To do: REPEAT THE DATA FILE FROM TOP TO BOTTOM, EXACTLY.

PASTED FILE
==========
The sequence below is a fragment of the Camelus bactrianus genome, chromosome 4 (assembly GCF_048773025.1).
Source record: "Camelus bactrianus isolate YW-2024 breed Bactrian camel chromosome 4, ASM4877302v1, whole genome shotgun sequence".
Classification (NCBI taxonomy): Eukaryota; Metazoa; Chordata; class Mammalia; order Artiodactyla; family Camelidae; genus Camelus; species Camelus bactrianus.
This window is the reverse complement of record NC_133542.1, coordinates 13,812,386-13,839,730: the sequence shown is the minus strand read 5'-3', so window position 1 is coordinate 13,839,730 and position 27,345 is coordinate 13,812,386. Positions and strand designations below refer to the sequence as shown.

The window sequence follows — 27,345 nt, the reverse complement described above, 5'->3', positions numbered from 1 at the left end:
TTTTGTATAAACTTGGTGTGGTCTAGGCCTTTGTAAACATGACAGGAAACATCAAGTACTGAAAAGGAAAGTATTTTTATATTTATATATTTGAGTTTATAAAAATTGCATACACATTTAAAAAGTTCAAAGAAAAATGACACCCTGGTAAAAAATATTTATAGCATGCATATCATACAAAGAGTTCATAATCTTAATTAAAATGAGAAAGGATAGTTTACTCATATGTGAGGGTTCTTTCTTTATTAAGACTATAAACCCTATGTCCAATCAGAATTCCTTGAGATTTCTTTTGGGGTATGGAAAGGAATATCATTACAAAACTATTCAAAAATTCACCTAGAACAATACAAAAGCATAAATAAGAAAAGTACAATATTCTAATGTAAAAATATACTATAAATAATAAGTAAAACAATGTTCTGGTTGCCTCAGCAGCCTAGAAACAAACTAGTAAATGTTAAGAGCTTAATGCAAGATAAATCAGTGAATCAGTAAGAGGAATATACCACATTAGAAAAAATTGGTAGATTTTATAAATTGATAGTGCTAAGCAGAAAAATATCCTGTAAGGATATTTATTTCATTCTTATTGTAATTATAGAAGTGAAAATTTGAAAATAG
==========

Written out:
The sequence below is a fragment of the Camelus bactrianus genome, chromosome 4 (assembly GCF_048773025.1).
Source record: "Camelus bactrianus isolate YW-2024 breed Bactrian camel chromosome 4, ASM4877302v1, whole genome shotgun sequence".
Classification (NCBI taxonomy): Eukaryota; Metazoa; Chordata; class Mammalia; order Artiodactyla; family Camelidae; genus Camelus; species Camelus bactrianus.
This window is the reverse complement of record NC_133542.1, coordinates 13,812,386-13,839,730: the sequence shown is the minus strand read 5'-3', so window position 1 is coordinate 13,839,730 and position 27,345 is coordinate 13,812,386. Positions and strand designations below refer to the sequence as shown.

The window sequence follows — 27,345 nt, the reverse complement described above, 5'->3', positions numbered from 1 at the left end:
TTTTGTATAAACTTGGTGTGGTCTAGGCCTTTGTAAACATGACAGGAAACATCAAGTACTGAAAAGGAAAGTATTTTTATATTTATATATTTGAGTTTATAAAAATTGCATACACATTTAAAAAGTTCAAAGAAAAATGACACCCTGGTAAAAAATATTTATAGCATGCATATCATACAAAGAGTTCATAATCTTAATTAAAATGAGAAAGGATAGTTTACTCATATGTGAGGGTTCTTTCTTTATTAAGACTATAAACCCTATGTCCAATCAGAATTCCTTGAGATTTCTTTTGGGGTATGGAAAGGAATATCATTACAAAACTATTCAAAAATTCACCTAGAACAATACAAAAGCATAAATAAGAAAAGTACAATATTCTAATGTAAAAATATACTATAAATAATAAGTAAAACAATGTTCTGGTTGCCTCAGCAGCCTAGAAACAAACTAGTAAATGTTAAGAGCTTAATGCAAGATAAATCAGTGAATCAGTAAGAGGAATATACCACATTAGAAAAAATTGGTAGATTTTATAAATTGATAGTGCTAAGCAGAAAAATATCCTGTAAGGATATTTATTTCATTCTTATTGTAATTATAGAAGTGAAAATTTGAAAATAG